We just harvested about half the gourds that had dried stems. The other half still have just a bit more maturing to do. We will let them dry out in our garage for the next 4-6 months. They are dried when the seeds rattle inside. Once they are dried, we will drill a hole in the side for an entrance. We will scrape out what we can, but the birds will do a pretty good job of cleaning out what we don’t get. We will also drill a number of small holes in the bottom for air circulation. Many people paint the dried gourds with a variety of colors and patterns, but a simple varnish or coating of white paint will also be sufficient to seal the gourds to help prevent rot. If sealed well and cared for in the off-season, these natural birdhouses can last for many years.

For best storage, the gourds should not touch each other.

I’ll share some more photos when we make convert these gourds to birdhouses… now we just have to wait 6 months!

 

All photos in this article are ours. If you would like to use one, please let me know!

Subscribe to TCPermaculture.com and receive updates whenever a new article is posted!

Planting Ramps in our Forest

There is something about the Spring forest that brings me a deep sense of joy and contentment. The days are growing longer. The air is warming. The trees are waking from their slumber. The songbirds are returning.

After the Winter, walking in the Spring woods seems to rejuvenate me as well.

It is in this temperate climate Spring forest that Ramps will grow.

These wild onions with strong garlic and leek undertones are true Spring ephemerals. They only shoot up in the early Spring forest, and they quickly depart as the trees’ canopy fills back in with new leaves to cover the forest floor in shadow.

I have previously written about Ramps in one of my plant articles.

Ramps are now growing on our farm in Tennessee!

When we moved to our farm in East Tennessee, Ramps were one of the plants I was hoping to find. Unfortunately, I have yet to come across a wild patch of them on our property.

I had been contemplating how to bring Ramps to our farm when an opportunity crossed my path.

My family and I recently had to travel to northern Indiana. We try to use our camper as much as possible, and we used it for this trip staying at a few different campgrounds. I spent many early mornings walking through the forests in and near the parks where we were staying, often with one of the kids who woke up early enough to join me.

The ephemeral Spring woodland where the ramps were growing.

There was a small forest bordering the property of one of the campgrounds. I recognized it as a special place as soon as I entered. Overhead were mature maple and beech trees with their young leaves just forming. There was an understory of flowering dogwood and pawpaw trees. Blanketing the moist ground were at least three different Trillium species all in flower, Solomon’s Seal (Polygonatum), Mayapples (Podophyllum peltatum), Wild Ginger (Asarum), multiple ferns, and… Ramps! Literally thousands of Ramps covered the floor of this Spring forest! Unfortunately, I didn’t take a photo of the areas with dense Ramp plants, but I did get the photo above where there were a lot more of the other Spring ephemerals.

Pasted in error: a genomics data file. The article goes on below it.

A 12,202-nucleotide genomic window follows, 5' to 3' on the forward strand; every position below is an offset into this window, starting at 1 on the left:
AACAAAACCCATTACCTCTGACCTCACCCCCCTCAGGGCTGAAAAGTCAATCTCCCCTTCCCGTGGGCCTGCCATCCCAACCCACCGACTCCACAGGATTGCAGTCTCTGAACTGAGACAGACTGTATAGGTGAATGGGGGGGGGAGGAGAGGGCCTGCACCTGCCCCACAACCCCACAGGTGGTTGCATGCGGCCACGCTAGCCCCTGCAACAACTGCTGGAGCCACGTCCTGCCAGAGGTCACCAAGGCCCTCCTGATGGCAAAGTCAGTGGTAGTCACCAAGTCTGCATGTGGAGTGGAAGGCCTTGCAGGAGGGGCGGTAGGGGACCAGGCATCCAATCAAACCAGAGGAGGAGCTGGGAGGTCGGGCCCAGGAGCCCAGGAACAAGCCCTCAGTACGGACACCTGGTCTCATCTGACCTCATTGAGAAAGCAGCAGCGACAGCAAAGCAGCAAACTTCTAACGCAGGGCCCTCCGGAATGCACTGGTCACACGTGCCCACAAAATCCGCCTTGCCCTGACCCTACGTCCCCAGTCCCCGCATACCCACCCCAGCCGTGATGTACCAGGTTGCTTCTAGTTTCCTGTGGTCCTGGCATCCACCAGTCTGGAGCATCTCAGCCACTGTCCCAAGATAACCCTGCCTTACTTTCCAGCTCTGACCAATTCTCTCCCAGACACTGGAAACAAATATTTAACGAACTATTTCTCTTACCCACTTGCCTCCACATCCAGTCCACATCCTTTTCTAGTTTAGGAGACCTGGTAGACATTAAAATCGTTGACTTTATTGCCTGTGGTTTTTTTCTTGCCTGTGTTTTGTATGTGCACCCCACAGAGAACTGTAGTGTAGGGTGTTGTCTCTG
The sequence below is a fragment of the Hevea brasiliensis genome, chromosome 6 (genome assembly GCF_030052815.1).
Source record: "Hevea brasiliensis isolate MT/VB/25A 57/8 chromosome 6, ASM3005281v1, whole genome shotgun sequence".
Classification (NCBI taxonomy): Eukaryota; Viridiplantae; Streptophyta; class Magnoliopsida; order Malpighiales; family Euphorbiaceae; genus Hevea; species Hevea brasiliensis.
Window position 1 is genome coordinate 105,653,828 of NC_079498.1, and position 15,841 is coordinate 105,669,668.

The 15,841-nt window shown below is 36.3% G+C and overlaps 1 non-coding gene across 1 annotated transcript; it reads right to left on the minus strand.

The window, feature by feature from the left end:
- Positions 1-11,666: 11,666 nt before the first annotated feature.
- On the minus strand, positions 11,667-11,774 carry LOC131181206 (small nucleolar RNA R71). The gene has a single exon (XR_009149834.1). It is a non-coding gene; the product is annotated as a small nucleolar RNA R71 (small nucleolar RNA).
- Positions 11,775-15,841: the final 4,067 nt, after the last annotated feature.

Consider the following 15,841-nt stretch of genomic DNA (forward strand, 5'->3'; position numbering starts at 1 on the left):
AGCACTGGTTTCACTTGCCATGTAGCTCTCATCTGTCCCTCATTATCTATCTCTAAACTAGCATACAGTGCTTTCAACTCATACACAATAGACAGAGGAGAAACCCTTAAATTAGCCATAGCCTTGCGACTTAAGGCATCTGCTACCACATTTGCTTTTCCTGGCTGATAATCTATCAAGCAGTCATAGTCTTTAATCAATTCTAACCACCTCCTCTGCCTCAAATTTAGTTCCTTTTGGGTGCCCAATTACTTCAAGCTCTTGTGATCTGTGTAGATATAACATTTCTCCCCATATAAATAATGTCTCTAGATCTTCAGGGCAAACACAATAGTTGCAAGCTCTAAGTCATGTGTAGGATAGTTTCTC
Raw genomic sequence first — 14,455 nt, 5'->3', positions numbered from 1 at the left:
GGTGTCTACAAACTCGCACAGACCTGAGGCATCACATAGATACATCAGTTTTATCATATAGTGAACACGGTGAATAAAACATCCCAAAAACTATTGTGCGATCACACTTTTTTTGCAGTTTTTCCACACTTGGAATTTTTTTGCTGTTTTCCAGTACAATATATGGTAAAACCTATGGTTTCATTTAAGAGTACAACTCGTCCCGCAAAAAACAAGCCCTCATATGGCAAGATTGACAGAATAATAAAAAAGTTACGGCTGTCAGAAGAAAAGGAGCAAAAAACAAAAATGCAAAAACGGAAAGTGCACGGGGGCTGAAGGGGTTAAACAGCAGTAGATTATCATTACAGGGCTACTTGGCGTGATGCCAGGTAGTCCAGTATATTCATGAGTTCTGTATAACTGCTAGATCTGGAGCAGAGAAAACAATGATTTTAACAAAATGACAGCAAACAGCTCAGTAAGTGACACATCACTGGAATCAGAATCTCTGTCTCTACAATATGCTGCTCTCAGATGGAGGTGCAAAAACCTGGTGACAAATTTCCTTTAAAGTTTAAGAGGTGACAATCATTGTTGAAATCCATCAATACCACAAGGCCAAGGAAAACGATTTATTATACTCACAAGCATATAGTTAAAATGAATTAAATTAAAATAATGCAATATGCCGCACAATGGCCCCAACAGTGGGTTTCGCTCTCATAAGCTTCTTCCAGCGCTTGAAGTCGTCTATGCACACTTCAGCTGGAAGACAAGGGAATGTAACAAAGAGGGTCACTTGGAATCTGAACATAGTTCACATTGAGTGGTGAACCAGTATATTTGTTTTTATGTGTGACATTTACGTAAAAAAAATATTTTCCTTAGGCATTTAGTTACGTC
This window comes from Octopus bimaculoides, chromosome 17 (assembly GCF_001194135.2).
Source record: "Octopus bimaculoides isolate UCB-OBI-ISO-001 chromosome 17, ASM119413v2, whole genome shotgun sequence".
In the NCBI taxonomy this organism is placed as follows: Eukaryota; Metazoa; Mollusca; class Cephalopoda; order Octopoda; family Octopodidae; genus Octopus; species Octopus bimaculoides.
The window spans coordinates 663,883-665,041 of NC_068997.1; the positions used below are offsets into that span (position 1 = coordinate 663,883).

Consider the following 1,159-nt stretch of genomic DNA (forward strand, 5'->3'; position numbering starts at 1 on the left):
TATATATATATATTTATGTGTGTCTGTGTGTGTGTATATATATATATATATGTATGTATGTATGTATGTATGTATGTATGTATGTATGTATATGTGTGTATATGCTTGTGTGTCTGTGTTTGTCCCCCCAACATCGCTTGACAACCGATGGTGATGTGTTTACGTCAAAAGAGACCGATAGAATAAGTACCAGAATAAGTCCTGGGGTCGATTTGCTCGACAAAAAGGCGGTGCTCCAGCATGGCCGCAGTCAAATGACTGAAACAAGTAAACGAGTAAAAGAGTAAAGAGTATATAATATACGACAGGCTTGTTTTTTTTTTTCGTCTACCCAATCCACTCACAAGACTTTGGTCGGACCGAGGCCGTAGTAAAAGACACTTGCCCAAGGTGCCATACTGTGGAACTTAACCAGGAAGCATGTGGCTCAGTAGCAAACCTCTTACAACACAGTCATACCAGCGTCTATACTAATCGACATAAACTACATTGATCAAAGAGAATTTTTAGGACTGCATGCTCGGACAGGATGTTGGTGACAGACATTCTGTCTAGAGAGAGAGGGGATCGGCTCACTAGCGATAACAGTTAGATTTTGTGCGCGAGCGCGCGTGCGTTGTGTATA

Fresh Ramps!

I spoke with the owner of the campground, and he told me he owned this forest as well. He was unaware of the plants he had growing there, but he seemed very interested to learn what I had found. He also told me that I could harvest a few Ramps for myself. I did so, but very carefully. Trilliums are sensitive to disturbance, and they will usually die if any part of the plant is picked or damaged. Since many Trilliums are endangered, I chose to harvest Ramps that were not growing near the Trilliums. I carefully dug up the Ramps preserving as much of the roots as possible. I then pushed the soil back in place and replaced the forest detritus.

I decided to eat a few Ramps with breakfast, sauteed in butter with our free-range chicken eggs… amazing! I saved the rest to transplant.

I planted the Ramps (3)  near Mayapples (2) and Pawpaw saplings (1).

We returned to Tennessee a few days later, and I knew exactly where to plant the Ramps. One small valley on our property has relatively moist soil. This is where our largest Pawpaw patch resides nestled under the overstory of hickory and oak. There are Mayapples, False Solomon’s Seal (Maianthemum racemosum), and ferns growing underneath. This environment best matched the location where I harvested the Ramps.

I won’t know until next Spring if the Ramps took to their new home. But I am excited and hopeful. If they do survive the transplant, it will probably be 3-5 years before I will feel comfortable with their establishment before I will harvest any.

Regenerative agriculture is a long game.

It takes patience.

But the rewards are well-worth the wait.

And sometimes they are delicious, too!

Woodland Edge Plant Identification